Embraer has reached new heights in the US.
The Brazilian company’s Phenom 300 model is the most-flown private jet in the U.S. over the last year, according to Bloomberg. Its ascendance to the top spot ends the nearly 15-year reign of Cessna’s Citation Excel family of planes.
Embraer’s increasingly popular mid-size plane had more than 360,000 takeoffs and landings at US airports since last August, according to the financial news service. That sky-high number is 1,400 more than the Citation Excel managed over that same period.
It’s easy to see why the Phenom 300 is experiencing a surge in popularity. The mid-size jet may be smaller than the Citation Excel—it only has room for nine passengers instead of 10—but it burns less fuel, has better speed and range and, perhaps most importantly of all, costs one-third less. Because of that, private aviation consultant Brian Foley told Bloomberg: “It has become a favorite of charter and fractional providers, who fly them much more than the average aircraft operator.”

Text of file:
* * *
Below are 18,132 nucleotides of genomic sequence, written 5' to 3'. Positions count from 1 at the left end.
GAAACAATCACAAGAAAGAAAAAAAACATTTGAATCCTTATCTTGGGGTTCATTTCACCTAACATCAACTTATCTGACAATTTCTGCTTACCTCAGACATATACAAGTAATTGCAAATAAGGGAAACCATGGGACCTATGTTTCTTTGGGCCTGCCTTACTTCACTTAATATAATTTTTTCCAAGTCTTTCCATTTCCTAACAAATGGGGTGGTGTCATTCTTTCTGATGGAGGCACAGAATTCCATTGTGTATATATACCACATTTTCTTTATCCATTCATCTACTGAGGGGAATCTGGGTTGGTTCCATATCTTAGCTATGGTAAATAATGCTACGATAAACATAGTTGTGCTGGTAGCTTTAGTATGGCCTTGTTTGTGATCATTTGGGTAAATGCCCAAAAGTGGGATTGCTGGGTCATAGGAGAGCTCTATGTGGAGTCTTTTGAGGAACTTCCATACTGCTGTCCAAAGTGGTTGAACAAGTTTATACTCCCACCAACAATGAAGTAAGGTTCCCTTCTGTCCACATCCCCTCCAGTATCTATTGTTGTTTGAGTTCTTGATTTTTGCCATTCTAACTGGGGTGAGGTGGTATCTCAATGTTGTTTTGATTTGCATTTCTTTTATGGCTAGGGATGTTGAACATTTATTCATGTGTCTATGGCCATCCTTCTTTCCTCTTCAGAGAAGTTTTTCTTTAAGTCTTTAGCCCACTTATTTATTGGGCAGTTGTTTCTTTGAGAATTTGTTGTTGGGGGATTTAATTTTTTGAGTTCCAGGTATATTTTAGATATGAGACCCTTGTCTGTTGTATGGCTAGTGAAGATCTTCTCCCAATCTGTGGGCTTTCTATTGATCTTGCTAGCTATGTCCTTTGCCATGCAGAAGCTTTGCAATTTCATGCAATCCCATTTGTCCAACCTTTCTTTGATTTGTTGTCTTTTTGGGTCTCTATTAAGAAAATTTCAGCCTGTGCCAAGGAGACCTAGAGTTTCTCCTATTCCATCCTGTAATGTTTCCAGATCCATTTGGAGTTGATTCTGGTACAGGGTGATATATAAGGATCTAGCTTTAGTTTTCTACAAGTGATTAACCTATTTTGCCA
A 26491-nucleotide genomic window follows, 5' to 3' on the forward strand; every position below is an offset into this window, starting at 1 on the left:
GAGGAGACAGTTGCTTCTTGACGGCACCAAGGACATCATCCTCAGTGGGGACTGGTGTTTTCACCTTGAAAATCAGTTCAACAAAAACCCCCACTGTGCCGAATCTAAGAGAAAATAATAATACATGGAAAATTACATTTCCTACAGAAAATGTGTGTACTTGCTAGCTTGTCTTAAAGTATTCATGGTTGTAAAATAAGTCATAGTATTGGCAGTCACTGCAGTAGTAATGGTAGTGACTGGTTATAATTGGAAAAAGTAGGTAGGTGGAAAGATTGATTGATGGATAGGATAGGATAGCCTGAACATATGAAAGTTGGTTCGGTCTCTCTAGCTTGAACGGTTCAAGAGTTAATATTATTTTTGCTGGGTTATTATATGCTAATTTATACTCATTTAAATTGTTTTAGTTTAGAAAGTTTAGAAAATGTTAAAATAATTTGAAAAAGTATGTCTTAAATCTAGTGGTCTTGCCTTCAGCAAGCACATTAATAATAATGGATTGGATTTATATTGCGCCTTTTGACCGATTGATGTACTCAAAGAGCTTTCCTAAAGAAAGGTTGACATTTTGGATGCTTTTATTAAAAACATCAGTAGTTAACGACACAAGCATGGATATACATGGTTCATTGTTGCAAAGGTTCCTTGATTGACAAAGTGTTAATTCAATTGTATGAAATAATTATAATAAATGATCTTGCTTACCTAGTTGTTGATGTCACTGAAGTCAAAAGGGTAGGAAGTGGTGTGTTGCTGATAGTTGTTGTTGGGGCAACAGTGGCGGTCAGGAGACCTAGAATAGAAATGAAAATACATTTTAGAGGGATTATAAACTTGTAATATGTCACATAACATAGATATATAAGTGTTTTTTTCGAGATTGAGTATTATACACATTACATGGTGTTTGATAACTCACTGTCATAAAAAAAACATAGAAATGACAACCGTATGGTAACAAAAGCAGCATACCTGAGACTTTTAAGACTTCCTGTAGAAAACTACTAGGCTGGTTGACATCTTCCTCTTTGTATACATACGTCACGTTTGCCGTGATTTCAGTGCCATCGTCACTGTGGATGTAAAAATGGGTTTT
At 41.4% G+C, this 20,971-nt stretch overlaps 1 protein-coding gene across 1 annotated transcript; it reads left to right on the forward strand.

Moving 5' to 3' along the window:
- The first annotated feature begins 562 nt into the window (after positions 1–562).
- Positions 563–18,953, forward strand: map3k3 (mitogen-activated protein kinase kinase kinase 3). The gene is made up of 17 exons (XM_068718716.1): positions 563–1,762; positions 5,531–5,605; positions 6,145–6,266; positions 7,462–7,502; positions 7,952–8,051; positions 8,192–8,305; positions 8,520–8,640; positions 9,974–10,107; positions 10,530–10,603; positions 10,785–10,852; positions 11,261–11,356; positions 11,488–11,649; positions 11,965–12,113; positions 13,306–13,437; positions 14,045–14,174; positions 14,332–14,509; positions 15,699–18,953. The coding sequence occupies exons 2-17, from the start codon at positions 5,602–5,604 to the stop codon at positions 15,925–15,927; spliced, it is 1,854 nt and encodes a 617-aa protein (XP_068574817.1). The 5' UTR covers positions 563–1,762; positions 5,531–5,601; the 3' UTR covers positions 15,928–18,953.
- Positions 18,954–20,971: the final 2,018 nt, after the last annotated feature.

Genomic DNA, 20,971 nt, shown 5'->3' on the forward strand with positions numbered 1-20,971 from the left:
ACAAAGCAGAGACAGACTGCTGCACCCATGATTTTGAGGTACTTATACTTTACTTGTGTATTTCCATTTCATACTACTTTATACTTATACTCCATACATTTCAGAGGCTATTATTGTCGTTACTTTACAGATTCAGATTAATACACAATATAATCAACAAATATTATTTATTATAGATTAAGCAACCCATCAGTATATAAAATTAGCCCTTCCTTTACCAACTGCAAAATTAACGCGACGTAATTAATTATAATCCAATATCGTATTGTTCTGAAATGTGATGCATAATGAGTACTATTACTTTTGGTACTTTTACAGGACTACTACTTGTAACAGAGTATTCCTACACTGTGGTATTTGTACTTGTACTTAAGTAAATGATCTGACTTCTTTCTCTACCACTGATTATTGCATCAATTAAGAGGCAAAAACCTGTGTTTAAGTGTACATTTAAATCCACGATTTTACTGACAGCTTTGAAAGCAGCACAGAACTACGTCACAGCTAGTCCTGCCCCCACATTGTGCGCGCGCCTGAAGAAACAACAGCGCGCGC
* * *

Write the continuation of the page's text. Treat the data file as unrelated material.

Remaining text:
The Phenom 300 isn’t Embraer’s only model that’s taking off. Earlier this year, the company entered into a $5 billion deal with Berkshire Hathaway’s NetJets to build 250 examples of the bigger Praetor 500. Overall, private jets made up 27 percent of the 54-year-old company’s $4.2 billion sales in 2022.
Embraer may make the U.S.’s most popular private jet right now (although the Cirrus SF50 was the best-selling last year), but Cessna—which held that distinction for 19 of the past 22 years—is still doing pretty well for itself. The Citation Excel makes up one of every three business jets in the world, according to its parent company, Textron. Additionally, its extensive lineup, including the super mid-size Longitude, means that it still dominates in terms of flight hours. Things could be about to get even better, too. A revamped version of the Citation Excel called the Ascend should begin flying in 2025.